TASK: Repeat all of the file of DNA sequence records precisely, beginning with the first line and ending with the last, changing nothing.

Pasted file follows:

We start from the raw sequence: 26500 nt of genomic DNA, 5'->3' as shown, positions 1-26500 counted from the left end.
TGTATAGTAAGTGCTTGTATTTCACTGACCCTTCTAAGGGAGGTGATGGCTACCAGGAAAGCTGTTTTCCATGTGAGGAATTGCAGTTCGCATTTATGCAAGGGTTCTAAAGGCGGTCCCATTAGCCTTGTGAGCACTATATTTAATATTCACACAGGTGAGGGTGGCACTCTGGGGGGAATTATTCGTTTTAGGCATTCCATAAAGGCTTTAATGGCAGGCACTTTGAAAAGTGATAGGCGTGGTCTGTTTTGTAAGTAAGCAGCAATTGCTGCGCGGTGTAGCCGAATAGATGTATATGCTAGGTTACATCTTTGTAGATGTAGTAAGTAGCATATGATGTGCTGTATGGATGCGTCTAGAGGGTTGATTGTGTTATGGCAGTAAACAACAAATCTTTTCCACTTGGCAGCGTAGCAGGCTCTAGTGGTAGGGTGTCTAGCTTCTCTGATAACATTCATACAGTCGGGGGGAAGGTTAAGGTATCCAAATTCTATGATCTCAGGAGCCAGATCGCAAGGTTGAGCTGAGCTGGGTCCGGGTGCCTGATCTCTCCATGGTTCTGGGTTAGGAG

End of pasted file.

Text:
We start from the raw sequence: 26500 nt of genomic DNA, 5'->3' as shown, positions 1-26500 counted from the left end.
TGTATAGTAAGTGCTTGTATTTCACTGACCCTTCTAAGGGAGGTGATGGCTACCAGGAAAGCTGTTTTCCATGTGAGGAATTGCAGTTCGCATTTATGCAAGGGTTCTAAAGGCGGTCCCATTAGCCTTGTGAGCACTATATTTAATATTCACACAGGTGAGGGTGGCACTCTGGGGGGAATTATTCGTTTTAGGCATTCCATAAAGGCTTTAATGGCAGGCACTTTGAAAAGTGATAGGCGTGGTCTGTTTTGTAAGTAAGCAGCAATTGCTGCGCGGTGTAGCCGAATAGATGTATATGCTAGGTTACATCTTTGTAGATGTAGTAAGTAGCATATGATGTGCTGTATGGATGCGTCTAGAGGGTTGATTGTGTTATGGCAGTAAACAACAAATCTTTTCCACTTGGCAGCGTAGCAGGCTCTAGTGGTAGGGTGTCTAGCTTCTCTGATAACATTCATACAGTCGGGGGGAAGGTTAAGGTATCCAAATTCTATGATCTCAGGAGCCAGATCGCAAGGTTGAGCTGAGCTGGGTCCGGGTGCCTGATCTCTCCATGGTTCTGGGTTAGGAG